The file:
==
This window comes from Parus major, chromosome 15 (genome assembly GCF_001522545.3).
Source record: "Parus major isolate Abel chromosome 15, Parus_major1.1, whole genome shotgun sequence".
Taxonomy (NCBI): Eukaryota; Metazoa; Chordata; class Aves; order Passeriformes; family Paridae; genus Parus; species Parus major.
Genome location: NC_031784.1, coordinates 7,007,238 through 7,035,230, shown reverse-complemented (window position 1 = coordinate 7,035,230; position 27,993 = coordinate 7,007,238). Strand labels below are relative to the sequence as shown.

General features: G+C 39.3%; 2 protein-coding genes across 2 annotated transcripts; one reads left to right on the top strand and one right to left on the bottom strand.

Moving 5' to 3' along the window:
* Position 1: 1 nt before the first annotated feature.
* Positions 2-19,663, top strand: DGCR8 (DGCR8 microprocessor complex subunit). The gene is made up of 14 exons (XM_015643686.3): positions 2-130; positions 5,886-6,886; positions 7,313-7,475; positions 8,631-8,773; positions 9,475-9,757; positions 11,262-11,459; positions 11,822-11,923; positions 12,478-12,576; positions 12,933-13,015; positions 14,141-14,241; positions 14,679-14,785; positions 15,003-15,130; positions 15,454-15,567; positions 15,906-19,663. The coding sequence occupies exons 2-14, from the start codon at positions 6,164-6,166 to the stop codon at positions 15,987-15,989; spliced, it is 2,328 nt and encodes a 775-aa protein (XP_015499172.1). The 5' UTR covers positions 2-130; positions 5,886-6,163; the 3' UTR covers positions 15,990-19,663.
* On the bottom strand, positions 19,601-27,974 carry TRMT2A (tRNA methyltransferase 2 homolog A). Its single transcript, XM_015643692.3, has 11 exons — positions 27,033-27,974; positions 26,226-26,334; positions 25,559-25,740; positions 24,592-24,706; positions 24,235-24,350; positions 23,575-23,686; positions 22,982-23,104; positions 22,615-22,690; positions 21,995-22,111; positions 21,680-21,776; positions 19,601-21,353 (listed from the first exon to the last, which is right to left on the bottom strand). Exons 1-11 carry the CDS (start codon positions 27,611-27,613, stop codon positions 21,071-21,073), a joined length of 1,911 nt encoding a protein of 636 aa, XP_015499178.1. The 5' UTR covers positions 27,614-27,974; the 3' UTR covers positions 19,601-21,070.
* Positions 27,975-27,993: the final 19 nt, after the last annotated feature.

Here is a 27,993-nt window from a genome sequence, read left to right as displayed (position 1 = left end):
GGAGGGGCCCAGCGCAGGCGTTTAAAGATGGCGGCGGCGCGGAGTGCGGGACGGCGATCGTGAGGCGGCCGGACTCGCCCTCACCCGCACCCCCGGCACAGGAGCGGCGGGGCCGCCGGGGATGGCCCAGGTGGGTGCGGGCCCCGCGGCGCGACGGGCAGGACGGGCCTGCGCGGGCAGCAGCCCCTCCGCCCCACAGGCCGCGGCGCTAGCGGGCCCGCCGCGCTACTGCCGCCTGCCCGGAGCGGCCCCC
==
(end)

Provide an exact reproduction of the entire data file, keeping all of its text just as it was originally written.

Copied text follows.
This window comes from Parus major, chromosome 15 (genome assembly GCF_001522545.3).
Source record: "Parus major isolate Abel chromosome 15, Parus_major1.1, whole genome shotgun sequence".
Taxonomy (NCBI): Eukaryota; Metazoa; Chordata; class Aves; order Passeriformes; family Paridae; genus Parus; species Parus major.
Genome location: NC_031784.1, coordinates 7,007,238 through 7,035,230, shown reverse-complemented (window position 1 = coordinate 7,035,230; position 27,993 = coordinate 7,007,238). Strand labels below are relative to the sequence as shown.

General features: G+C 39.3%; 2 protein-coding genes across 2 annotated transcripts; one reads left to right on the top strand and one right to left on the bottom strand.

Moving 5' to 3' along the window:
* Position 1: 1 nt before the first annotated feature.
* Positions 2-19,663, top strand: DGCR8 (DGCR8 microprocessor complex subunit). The gene is made up of 14 exons (XM_015643686.3): positions 2-130; positions 5,886-6,886; positions 7,313-7,475; positions 8,631-8,773; positions 9,475-9,757; positions 11,262-11,459; positions 11,822-11,923; positions 12,478-12,576; positions 12,933-13,015; positions 14,141-14,241; positions 14,679-14,785; positions 15,003-15,130; positions 15,454-15,567; positions 15,906-19,663. The coding sequence occupies exons 2-14, from the start codon at positions 6,164-6,166 to the stop codon at positions 15,987-15,989; spliced, it is 2,328 nt and encodes a 775-aa protein (XP_015499172.1). The 5' UTR covers positions 2-130; positions 5,886-6,163; the 3' UTR covers positions 15,990-19,663.
* On the bottom strand, positions 19,601-27,974 carry TRMT2A (tRNA methyltransferase 2 homolog A). Its single transcript, XM_015643692.3, has 11 exons — positions 27,033-27,974; positions 26,226-26,334; positions 25,559-25,740; positions 24,592-24,706; positions 24,235-24,350; positions 23,575-23,686; positions 22,982-23,104; positions 22,615-22,690; positions 21,995-22,111; positions 21,680-21,776; positions 19,601-21,353 (listed from the first exon to the last, which is right to left on the bottom strand). Exons 1-11 carry the CDS (start codon positions 27,611-27,613, stop codon positions 21,071-21,073), a joined length of 1,911 nt encoding a protein of 636 aa, XP_015499178.1. The 5' UTR covers positions 27,614-27,974; the 3' UTR covers positions 19,601-21,070.
* Positions 27,975-27,993: the final 19 nt, after the last annotated feature.

Here is a 27,993-nt window from a genome sequence, read left to right as displayed (position 1 = left end):
GGAGGGGCCCAGCGCAGGCGTTTAAAGATGGCGGCGGCGCGGAGTGCGGGACGGCGATCGTGAGGCGGCCGGACTCGCCCTCACCCGCACCCCCGGCACAGGAGCGGCGGGGCCGCCGGGGATGGCCCAGGTGGGTGCGGGCCCCGCGGCGCGACGGGCAGGACGGGCCTGCGCGGGCAGCAGCCCCTCCGCCCCACAGGCCGCGGCGCTAGCGGGCCCGCCGCGCTACTGCCGCCTGCCCGGAGCGGCCCCC